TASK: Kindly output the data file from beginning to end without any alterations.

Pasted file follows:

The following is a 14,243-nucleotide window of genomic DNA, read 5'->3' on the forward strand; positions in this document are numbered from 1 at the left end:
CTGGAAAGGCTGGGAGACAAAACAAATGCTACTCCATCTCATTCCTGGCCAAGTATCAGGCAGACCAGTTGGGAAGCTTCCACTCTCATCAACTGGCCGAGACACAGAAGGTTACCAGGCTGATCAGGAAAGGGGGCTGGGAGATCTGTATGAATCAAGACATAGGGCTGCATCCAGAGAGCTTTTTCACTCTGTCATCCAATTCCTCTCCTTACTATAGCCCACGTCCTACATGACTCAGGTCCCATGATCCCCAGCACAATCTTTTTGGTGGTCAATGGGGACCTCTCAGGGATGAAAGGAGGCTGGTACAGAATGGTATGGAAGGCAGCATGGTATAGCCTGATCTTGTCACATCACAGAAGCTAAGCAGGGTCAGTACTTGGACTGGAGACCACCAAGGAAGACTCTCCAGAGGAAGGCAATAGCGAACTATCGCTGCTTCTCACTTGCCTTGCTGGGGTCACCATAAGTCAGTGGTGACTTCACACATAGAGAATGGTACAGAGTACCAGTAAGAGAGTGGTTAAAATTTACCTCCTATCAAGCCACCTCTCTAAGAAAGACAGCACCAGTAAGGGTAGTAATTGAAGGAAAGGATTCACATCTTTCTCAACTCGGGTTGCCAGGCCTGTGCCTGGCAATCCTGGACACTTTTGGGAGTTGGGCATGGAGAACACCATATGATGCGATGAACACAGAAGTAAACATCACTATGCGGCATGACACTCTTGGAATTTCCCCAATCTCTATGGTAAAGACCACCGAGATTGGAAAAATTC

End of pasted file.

The following is a 14,243-nucleotide window of genomic DNA, read 5'->3' on the forward strand; positions in this document are numbered from 1 at the left end:
CTGGAAAGGCTGGGAGACAAAACAAATGCTACTCCATCTCATTCCTGGCCAAGTATCAGGCAGACCAGTTGGGAAGCTTCCACTCTCATCAACTGGCCGAGACACAGAAGGTTACCAGGCTGATCAGGAAAGGGGGCTGGGAGATCTGTATGAATCAAGACATAGGGCTGCATCCAGAGAGCTTTTTCACTCTGTCATCCAATTCCTCTCCTTACTATAGCCCACGTCCTACATGACTCAGGTCCCATGATCCCCAGCACAATCTTTTTGGTGGTCAATGGGGACCTCTCAGGGATGAAAGGAGGCTGGTACAGAATGGTATGGAAGGCAGCATGGTATAGCCTGATCTTGTCACATCACAGAAGCTAAGCAGGGTCAGTACTTGGACTGGAGACCACCAAGGAAGACTCTCCAGAGGAAGGCAATAGCGAACTATCGCTGCTTCTCACTTGCCTTGCTGGGGTCACCATAAGTCAGTGGTGACTTCACACATAGAGAATGGTACAGAGTACCAGTAAGAGAGTGGTTAAAATTTACCTCCTATCAAGCCACCTCTCTAAGAAAGACAGCACCAGTAAGGGTAGTAATTGAAGGAAAGGATTCACATCTTTCTCAACTCGGGTTGCCAGGCCTGTGCCTGGCAATCCTGGACACTTTTGGGAGTTGGGCATGGAGAACACCATATGATGCGATGAACACAGAAGTAAACATCACTATGCGGCATGACACTCTTGGAATTTCCCCAATCTCTATGGTAAAGACCACCGAGATTGGAAAAATTC